"You all the time move your fingers," Phillip said. "I thought you were nervous, and then I thought it was ritual, but it's neither. You're trying to capture fortiamus."

"Yes, I try to gather power—fortiamus." Argon had said. "I want to try to make a door to take me home. That's what I was doing when the gate opened."

"You were trying to open a gate?"

"No!" Argon replied. "I was only trying to gather fortiamus. It was something I was just learning to do. I do not know how to open a door. I just hoped if I could gather power it might—"

"How can you go home?" Phillip asked.

"I do not know," Argon said.

"You said you found no power, here," Phillip said.

"Yes," Argon said. His face wrinkled and he fought off tears. "There is none, here."

"Perhaps there is," Phillip said. "You said that power was stronger some places and weaker in others. What if this is one of the weak places, and I know a strong place?"

"How could you—" Argon began.

"The kiva of my lodge," Phillip said. "It is our place of power. And, in each kiva is a sipapu, an entry into another world. Today, the sipapu is only a hole a few inches deep, but once it was the door through which our people came into this world!"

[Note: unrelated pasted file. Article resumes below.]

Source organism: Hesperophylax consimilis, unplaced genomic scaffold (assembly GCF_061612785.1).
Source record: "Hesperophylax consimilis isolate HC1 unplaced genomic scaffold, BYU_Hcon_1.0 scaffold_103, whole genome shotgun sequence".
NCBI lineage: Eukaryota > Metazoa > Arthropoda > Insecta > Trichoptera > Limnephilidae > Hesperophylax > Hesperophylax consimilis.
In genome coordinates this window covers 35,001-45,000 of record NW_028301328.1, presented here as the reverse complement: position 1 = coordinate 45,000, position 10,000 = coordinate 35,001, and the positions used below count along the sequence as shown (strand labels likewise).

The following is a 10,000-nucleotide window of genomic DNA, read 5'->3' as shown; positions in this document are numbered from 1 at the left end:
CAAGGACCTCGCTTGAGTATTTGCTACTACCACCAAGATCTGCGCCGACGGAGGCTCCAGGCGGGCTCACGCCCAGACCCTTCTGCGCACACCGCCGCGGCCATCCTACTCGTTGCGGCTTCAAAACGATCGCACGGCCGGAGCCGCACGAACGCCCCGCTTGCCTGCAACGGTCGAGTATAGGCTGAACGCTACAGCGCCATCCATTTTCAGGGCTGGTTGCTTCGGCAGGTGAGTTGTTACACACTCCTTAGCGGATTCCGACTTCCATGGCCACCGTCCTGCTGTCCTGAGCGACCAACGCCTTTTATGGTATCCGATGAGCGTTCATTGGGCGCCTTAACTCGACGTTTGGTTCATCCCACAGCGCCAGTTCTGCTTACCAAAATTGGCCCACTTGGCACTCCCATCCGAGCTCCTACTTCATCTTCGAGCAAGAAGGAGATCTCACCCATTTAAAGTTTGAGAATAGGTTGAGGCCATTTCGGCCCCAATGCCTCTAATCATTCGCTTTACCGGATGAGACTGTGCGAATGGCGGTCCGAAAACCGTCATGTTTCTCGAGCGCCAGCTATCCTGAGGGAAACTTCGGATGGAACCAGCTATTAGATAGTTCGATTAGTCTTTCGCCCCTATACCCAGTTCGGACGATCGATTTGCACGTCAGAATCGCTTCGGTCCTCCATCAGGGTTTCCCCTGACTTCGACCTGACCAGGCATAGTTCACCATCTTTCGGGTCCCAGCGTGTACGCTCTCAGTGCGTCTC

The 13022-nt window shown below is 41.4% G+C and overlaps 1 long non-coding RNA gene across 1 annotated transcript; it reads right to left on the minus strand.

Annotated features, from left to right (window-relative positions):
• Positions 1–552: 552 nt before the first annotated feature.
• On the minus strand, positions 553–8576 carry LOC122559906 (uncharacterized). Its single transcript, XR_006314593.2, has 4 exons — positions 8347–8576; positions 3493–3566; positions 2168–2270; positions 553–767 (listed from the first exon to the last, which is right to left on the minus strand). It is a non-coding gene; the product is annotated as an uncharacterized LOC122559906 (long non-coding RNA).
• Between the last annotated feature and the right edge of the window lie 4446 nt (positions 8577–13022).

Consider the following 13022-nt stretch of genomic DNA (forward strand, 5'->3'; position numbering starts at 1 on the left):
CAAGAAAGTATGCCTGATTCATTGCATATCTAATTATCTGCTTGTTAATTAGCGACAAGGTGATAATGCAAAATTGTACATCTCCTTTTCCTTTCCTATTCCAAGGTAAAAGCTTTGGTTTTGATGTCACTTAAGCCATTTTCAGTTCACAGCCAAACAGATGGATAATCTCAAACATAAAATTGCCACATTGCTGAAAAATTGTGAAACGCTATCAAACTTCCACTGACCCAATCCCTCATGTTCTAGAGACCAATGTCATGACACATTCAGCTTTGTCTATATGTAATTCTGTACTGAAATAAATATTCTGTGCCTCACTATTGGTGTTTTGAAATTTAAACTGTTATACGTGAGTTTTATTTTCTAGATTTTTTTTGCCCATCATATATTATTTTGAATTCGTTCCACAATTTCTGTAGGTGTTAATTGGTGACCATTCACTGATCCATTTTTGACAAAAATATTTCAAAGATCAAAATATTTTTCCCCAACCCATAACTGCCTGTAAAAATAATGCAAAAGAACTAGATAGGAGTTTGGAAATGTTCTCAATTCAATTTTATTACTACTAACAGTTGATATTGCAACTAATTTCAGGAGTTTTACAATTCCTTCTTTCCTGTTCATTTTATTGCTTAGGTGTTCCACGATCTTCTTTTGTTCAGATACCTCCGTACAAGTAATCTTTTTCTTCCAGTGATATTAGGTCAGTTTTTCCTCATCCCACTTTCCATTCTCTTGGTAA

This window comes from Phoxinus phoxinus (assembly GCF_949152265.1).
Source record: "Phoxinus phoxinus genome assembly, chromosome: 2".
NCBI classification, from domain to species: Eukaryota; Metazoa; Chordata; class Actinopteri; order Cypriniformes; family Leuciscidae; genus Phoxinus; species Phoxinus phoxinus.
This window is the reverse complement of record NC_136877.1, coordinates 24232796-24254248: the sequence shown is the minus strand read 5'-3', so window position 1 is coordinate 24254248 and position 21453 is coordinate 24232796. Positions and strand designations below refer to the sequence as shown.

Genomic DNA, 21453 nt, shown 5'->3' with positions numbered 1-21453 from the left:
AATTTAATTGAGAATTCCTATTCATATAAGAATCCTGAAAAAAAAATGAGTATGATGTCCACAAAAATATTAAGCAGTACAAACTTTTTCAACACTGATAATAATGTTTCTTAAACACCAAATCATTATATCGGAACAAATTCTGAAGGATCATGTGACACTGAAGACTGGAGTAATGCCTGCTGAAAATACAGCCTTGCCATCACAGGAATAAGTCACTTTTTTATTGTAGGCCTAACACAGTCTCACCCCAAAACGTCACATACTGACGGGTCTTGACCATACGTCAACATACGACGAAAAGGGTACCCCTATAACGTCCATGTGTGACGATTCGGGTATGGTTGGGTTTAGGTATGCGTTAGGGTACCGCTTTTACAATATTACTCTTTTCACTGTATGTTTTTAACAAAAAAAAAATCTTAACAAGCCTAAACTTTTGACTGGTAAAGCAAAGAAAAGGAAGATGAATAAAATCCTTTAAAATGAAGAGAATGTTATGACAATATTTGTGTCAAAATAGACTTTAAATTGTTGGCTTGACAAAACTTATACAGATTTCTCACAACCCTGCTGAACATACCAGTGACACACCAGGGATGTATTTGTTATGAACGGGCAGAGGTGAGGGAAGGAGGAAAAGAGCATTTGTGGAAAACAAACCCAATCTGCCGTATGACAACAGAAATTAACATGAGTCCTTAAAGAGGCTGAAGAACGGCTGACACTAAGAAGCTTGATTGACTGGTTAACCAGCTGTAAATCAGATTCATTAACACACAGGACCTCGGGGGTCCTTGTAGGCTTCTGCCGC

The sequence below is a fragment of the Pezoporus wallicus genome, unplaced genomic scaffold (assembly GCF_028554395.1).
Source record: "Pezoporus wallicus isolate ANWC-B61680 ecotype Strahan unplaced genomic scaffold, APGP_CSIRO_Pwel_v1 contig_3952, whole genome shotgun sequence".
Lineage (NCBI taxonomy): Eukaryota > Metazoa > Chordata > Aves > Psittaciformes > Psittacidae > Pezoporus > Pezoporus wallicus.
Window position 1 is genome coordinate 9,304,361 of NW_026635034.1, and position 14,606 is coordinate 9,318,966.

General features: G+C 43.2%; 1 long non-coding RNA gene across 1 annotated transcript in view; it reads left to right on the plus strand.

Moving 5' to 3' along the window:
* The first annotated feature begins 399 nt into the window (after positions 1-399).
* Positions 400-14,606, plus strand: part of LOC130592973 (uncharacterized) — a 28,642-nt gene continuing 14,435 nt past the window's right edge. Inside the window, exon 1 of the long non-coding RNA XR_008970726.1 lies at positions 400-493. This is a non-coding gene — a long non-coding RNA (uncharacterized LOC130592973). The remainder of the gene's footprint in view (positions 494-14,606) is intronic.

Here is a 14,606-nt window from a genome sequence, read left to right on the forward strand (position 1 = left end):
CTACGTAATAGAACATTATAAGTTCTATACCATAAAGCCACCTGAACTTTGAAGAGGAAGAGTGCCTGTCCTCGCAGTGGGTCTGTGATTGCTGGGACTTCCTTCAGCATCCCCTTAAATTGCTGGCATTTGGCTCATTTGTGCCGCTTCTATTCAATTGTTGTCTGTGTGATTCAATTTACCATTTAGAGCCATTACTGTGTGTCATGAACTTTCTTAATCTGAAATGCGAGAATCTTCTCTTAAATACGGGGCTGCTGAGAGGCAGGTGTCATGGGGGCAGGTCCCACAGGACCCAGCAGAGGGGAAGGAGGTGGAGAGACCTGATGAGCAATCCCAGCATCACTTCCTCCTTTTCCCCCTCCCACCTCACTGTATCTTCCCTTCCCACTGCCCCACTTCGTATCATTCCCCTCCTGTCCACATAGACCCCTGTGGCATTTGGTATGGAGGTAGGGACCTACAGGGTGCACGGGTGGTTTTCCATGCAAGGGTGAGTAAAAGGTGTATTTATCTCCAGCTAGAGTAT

Argon pressed Phillip for details, but "I may already have said too much." Phillip was abashed. By custom, the Origin Story was never written down and was told only to the initiated. On the other hand, every Hispanglo tourist who ever visited the reservation learned that the sipapu was a door to other worlds. The tourists went home chuckling at the superstitions of these primitive people. Then went back to their Catholic churches and worshiped the gods and demigods they had created out of their own superstitions from their own primitive past.

"But, I will take you to one who can tell you," Phillip decided.

"I am not free to leave this place," Argon said. "I know it to be a prison. How will we get to this kiva of yours?"

"MacComb—the man who brought you here—told me that the locks had been removed. I checked the lock on the fence around the basketball court. It's just a shell; the door's held closed only by a latch. We can leave that way." Argon looked puzzled. He probably understood about one word in five of that, but I cannot take the time to explain, Phillip thought. He ripped out pages from his notebook, the ones on which he'd written his notes about Argon's language. He folded up the piece of paper with their names and the Lodge symbols. All these he stuffed in his coat pockets. He stuck his personal journal in the waistband of his blue jeans, and pulled his shirttail over it. He grabbed a denim jacket from the locker, turned it inside out, hiding the bright yellow STATE PRISONER lettering, and urged Argon to put it on.